Rethinking Traditional Educational Models

From Kim Bodemer, Director of Congregational Learning...

A driving force in rethinking TCS’s traditional educational model and moving to SULAM was to ease the burden on already over extended families. Creating opportunities to learn at a time that worked best for families felt like the right thing to do. After all, religious education is not an “activity” in the same way that dancing school or soccer is. As parents who have enrolled their children in religious school, SULAM, we have a shared value – wanting our children to learn about and experience the traditions, the language, the mitzvot (commandments) and values that have been passed down for many generations. As parents we take the words of the v’ahavat very serious “V'shinan'tam l'vanekha…” and you shall teach them diligently to your children.

We know that “teaching our children” is a collaborative effort between home, school and community. The traditions we put into place in our homes model for our children the things that are important to us and may be traditions that are carried on in their adult lives in their own homes. On Friday nights growing up, my parents emphasized being together, sharing a special meal and inviting guests. Now as an adult, my husband and I have incorporated that value in our home and added some new traditions as well. We begin Friday nights by saying the Shabbat blessings before and after our dinner and sharing a highlight of the week. These traditions that my daughters enjoy, and invite friends to participate in regularly, might be ones that they bring to their own families some day.

“Teaching our children” in school seems obvious, but in a rapidly changing world, the ‘how to’ accomplish this is less obvious. Our school programs must strive for excellence and create opportunities for children to explore concepts in a variety of ways to reach our diverse group of learners. The Book of Proverbs tells us:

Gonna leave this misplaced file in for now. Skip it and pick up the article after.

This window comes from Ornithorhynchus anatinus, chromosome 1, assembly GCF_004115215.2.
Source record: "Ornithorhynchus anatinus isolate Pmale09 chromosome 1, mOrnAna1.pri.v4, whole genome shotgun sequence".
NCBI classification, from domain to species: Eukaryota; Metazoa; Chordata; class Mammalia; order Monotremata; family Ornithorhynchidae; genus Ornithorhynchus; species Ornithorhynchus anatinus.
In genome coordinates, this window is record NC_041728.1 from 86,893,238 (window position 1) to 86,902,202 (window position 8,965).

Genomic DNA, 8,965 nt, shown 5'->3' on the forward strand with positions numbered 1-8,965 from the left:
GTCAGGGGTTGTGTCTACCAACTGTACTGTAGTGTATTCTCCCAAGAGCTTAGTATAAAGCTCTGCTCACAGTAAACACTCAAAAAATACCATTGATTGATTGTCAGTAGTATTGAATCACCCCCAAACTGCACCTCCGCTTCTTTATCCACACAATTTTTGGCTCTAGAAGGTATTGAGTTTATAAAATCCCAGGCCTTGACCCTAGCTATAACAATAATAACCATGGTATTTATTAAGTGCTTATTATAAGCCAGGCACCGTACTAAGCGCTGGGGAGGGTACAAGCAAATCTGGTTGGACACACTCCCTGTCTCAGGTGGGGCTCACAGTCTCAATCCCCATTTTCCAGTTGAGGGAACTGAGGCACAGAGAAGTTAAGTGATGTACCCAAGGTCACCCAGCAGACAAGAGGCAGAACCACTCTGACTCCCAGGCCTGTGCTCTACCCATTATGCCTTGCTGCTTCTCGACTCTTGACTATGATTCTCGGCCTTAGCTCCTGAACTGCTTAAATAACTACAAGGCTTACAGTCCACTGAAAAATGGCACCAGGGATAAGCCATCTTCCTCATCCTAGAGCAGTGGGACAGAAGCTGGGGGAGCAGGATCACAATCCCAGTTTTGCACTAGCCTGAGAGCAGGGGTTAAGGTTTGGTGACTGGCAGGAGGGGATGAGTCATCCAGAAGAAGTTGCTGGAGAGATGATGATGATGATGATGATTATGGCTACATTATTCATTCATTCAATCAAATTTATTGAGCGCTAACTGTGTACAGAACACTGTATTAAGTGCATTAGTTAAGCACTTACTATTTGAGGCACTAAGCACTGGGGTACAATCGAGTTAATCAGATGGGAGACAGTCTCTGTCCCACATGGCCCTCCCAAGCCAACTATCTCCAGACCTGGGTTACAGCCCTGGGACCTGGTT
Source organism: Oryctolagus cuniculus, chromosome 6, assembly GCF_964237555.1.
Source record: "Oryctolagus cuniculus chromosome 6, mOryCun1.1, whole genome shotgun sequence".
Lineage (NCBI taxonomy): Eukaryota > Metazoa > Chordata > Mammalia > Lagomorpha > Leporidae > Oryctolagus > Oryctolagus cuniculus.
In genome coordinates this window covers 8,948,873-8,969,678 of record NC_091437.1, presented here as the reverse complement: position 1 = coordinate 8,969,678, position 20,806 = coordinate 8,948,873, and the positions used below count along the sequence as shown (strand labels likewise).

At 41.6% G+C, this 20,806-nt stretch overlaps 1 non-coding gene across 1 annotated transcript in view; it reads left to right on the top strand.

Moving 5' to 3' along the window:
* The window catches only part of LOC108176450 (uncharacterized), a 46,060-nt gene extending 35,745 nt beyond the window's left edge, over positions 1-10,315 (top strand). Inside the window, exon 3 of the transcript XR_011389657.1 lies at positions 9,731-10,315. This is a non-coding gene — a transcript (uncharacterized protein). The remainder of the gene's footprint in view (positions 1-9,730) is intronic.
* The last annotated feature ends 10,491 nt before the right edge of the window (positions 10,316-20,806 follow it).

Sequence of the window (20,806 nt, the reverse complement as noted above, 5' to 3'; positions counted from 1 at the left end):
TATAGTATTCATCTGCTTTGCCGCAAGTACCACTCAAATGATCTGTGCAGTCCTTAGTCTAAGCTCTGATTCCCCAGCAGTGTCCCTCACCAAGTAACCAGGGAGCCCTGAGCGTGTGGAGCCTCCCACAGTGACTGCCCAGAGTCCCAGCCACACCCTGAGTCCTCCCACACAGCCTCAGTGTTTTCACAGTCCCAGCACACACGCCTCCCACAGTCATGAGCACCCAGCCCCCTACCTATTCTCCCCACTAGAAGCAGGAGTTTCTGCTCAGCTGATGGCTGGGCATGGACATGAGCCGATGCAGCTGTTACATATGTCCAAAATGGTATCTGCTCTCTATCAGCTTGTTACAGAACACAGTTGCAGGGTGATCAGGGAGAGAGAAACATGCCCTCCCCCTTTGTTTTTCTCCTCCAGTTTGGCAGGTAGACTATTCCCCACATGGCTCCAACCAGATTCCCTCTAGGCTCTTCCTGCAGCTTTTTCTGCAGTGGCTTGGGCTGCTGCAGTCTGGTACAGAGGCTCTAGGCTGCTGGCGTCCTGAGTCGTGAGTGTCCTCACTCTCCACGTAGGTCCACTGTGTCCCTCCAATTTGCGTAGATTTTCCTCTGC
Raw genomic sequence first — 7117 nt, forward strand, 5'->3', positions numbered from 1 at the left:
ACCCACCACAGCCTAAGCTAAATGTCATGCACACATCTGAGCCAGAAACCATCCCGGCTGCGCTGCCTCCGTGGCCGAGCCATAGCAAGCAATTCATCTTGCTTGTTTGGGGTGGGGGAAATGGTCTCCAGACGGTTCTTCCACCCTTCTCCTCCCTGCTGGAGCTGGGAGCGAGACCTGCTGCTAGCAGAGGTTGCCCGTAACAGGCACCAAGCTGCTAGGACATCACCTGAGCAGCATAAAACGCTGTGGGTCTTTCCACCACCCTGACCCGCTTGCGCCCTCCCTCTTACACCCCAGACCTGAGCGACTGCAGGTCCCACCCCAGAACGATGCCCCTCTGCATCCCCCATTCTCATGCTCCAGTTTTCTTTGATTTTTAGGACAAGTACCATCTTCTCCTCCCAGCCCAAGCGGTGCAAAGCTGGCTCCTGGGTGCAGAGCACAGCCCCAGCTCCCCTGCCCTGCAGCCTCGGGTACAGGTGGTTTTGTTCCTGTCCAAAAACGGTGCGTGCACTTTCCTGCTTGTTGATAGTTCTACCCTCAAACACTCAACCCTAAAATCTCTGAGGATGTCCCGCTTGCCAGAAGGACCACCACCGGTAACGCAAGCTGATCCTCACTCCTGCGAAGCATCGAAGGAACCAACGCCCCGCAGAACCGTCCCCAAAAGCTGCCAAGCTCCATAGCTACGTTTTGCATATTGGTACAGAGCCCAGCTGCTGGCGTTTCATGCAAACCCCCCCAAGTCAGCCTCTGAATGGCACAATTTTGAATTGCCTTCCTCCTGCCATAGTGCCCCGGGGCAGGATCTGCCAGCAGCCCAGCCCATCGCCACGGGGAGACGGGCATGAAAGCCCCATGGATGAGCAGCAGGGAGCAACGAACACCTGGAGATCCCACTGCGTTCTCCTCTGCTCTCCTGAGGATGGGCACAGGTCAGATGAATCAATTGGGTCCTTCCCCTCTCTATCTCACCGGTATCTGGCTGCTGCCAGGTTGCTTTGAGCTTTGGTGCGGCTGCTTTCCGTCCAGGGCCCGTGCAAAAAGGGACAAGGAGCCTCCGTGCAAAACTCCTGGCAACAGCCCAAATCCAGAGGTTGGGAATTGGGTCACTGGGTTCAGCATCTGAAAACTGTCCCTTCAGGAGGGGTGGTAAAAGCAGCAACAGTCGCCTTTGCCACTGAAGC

quote kim

Train/teach a child his/her way; and even when he is old, he/she will not depart from it.

We must make sure that we have regular communication with families, so that learning can be reinforced at home. We must help students find modern application and value in Jewish learning.

Where does the responsibility of community lie in “teaching our children”? Essentially, we must create opportunities for children to learn both formally and informally. We need to be models that learning is a lifelong endeavor. Our famous sage Hillel said, “Do not withdraw from the community…do not say, ‘When I have time I shall study,’ perchance you will never have time” (Pirke Avot 2:4). As part of SULAM, there will be many opportunities to be models of lifelong learning. On Sunday mornings, many different committees will be sponsoring classes, study sessions, exercise groups, and other informal gatherings. This is a wonderful opportunity to engage with members of the community around shared interests, while serving as a role model for our children.

The teachers and I feel strongly that the students need a firm foundation and proficiency with decoding skills before we move into looking at specific prayers. Some of our madorim are ready and are moving ahead with prayer now; others will be ready in the next few weeks; and still others need a little more time. One of the main benefits of the madorim model is that students move at the pace that makes sense for them – not on a predetermined schedule.